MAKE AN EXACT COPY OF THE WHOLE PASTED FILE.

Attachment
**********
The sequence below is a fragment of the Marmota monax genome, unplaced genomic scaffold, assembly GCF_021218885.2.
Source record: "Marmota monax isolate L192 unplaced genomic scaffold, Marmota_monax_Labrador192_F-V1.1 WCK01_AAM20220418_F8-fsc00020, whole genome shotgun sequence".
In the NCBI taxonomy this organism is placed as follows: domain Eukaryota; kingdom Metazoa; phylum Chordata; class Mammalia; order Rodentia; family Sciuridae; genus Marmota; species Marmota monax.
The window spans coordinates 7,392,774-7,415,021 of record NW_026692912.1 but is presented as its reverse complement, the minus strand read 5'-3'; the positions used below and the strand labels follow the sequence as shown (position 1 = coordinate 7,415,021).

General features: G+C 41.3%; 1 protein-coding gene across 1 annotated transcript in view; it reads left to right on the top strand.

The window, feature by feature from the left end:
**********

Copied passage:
The sequence below is a fragment of the Marmota monax genome, unplaced genomic scaffold, assembly GCF_021218885.2.
Source record: "Marmota monax isolate L192 unplaced genomic scaffold, Marmota_monax_Labrador192_F-V1.1 WCK01_AAM20220418_F8-fsc00020, whole genome shotgun sequence".
In the NCBI taxonomy this organism is placed as follows: domain Eukaryota; kingdom Metazoa; phylum Chordata; class Mammalia; order Rodentia; family Sciuridae; genus Marmota; species Marmota monax.
The window spans coordinates 7,392,774-7,415,021 of record NW_026692912.1 but is presented as its reverse complement, the minus strand read 5'-3'; the positions used below and the strand labels follow the sequence as shown (position 1 = coordinate 7,415,021).

General features: G+C 41.3%; 1 protein-coding gene across 1 annotated transcript in view; it reads left to right on the top strand.

The window, feature by feature from the left end: